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China’s Own Oil Disaster

July 17, 2012

BP’s Gulf spill is getting all the press, but China’s pipeline blast in a northern port famous for its beaches is almost as scary. Dan Levin reports on workers cleaning oil with their bare hands, the media clampdown, and more.

An explosion sends crude oil gushing into the sea. Authorities close beaches as frantic cleanup efforts commence, followed by government officials arriving to take stock of the damage and investigate the cause of the spill. Local tourism and fishing industries suffer. Environmentalists cry foul, accusing the government of failing to protect the nation’s natural resources in favor of quick profits. Reports surface that journalists are being kept away from the scene as those in power attempt to limit the political and economic fallout.

“Any criticism launched at the company would be considered an attack on the government, so the media is very quiet.”

If this sounds like the BP oil spill, think again. For the last week, this series of events has taken place here in China after a state-owned pipeline belonging to China National Petroleum Corp., Asia’s largest oil and gas producer by volume, exploded last Friday off the coast of Dalian, a northern port city famous for its beaches. The blasts sent 1,500 tons of crude oil into the Yellow Sea and sparked 100-foot-high flames that burned for 15 hours. While state media has reported that the leak has been stopped and Dalian’s vice mayor said he expects the cleanup effort to take only five days, oil has spread over 165 square miles and other government officials have stated they think the operation could last weeks, with environmental damage possibly continuing for years.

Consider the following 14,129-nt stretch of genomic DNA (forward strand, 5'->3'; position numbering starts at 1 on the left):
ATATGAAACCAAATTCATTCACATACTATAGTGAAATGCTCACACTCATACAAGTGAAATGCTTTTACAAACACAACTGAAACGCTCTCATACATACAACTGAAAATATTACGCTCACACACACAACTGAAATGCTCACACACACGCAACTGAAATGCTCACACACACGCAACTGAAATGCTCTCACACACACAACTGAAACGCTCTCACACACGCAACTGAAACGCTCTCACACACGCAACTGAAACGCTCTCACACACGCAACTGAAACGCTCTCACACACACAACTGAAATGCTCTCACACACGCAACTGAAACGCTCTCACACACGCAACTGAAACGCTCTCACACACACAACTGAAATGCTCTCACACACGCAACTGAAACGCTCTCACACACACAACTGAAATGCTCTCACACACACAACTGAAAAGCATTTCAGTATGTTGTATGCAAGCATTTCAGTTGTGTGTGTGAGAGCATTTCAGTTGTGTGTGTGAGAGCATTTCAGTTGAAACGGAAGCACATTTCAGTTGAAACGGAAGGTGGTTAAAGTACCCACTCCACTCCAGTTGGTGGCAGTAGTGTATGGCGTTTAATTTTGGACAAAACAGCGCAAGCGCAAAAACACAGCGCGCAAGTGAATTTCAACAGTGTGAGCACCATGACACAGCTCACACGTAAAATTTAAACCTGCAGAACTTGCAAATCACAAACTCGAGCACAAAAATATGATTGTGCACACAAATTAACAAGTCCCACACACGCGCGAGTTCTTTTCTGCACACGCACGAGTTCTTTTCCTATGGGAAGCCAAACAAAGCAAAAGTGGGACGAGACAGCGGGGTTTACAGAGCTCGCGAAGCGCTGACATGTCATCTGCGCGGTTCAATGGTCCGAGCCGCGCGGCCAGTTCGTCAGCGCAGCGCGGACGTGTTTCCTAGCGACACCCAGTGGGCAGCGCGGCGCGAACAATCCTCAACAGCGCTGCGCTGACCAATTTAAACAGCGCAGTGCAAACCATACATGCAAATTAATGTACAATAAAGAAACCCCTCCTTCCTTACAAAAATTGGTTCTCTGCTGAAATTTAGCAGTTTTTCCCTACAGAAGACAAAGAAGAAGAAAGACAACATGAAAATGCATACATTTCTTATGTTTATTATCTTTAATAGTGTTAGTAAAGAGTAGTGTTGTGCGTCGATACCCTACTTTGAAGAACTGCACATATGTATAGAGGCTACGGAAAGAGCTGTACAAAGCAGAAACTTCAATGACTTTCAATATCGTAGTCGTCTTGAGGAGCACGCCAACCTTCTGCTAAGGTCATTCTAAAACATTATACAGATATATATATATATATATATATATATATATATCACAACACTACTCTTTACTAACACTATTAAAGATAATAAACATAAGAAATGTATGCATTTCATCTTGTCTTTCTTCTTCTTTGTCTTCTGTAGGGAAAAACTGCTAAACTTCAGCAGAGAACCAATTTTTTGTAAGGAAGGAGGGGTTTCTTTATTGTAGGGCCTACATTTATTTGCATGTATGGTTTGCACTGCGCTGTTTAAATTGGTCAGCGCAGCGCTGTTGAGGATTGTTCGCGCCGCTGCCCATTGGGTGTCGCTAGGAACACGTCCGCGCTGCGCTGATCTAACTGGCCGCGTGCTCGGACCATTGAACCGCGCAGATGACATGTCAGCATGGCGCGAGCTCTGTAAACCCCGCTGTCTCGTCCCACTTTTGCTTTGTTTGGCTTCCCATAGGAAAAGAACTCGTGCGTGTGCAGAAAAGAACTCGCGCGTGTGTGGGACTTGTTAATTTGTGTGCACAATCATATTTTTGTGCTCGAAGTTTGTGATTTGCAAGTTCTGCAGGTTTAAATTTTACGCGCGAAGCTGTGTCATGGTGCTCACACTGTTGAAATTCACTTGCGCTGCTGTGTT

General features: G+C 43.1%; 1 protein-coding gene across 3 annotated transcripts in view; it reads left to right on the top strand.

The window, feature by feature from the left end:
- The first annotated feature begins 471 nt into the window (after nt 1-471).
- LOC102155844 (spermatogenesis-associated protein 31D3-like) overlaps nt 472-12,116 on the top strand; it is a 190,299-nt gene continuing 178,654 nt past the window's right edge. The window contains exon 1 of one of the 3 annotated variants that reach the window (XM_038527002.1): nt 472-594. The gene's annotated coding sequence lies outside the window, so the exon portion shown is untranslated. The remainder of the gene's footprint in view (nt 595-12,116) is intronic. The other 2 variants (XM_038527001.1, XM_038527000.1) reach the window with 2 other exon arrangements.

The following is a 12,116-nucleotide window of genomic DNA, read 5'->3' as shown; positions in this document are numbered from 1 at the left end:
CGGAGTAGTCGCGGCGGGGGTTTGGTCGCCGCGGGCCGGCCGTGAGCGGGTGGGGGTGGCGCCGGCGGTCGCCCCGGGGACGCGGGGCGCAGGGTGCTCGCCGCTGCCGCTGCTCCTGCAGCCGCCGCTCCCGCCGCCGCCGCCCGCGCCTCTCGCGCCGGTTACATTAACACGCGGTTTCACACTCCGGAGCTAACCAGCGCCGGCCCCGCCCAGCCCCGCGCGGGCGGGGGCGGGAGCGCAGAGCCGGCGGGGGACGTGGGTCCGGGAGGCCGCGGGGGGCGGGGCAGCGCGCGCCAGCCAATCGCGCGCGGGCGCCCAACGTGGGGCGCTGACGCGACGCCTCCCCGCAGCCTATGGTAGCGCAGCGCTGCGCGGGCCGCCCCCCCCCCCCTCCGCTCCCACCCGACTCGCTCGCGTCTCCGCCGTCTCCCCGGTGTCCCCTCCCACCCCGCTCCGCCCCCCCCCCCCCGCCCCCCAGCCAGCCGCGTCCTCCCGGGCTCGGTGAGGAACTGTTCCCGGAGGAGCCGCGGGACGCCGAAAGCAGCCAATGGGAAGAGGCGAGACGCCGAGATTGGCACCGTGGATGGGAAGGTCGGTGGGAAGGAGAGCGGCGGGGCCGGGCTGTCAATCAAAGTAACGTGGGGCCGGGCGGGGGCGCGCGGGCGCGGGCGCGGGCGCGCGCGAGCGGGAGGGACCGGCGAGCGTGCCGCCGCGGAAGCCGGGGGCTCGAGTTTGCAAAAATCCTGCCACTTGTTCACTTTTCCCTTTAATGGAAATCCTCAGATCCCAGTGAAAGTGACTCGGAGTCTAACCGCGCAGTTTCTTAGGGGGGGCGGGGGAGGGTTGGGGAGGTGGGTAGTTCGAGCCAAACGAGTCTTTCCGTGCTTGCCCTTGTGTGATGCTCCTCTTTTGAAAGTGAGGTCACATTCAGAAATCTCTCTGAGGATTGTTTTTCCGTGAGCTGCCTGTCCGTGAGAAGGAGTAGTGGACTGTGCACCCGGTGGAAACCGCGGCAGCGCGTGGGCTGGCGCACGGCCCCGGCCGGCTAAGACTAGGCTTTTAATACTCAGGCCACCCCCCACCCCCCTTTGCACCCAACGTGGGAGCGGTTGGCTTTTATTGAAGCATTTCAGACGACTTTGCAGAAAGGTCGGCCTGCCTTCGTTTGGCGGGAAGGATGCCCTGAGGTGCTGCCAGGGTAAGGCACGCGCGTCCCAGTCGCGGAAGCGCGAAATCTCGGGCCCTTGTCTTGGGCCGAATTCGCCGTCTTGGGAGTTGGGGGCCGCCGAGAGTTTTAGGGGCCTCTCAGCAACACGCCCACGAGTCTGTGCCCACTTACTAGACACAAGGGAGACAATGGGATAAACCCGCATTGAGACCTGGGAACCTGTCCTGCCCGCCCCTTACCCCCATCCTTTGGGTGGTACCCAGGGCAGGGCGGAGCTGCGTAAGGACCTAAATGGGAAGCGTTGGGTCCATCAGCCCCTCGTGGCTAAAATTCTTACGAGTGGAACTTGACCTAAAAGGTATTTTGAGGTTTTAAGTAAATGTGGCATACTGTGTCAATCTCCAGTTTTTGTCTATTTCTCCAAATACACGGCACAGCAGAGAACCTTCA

According to Greenpeace China spokesman Wang Xiaojun, the government has failed to warn tourists of the danger washing ashore at the height of beach season. Despite the spill, Greenpeace staff members have seen children playing in the contaminated waters off beaches that have not been closed. “It’s really scary,” said Wang.

Also clueless about protecting their skin from the crude oil are local fishermen, who are doing most of the cleanup using their bare hands, without wearing face masks.

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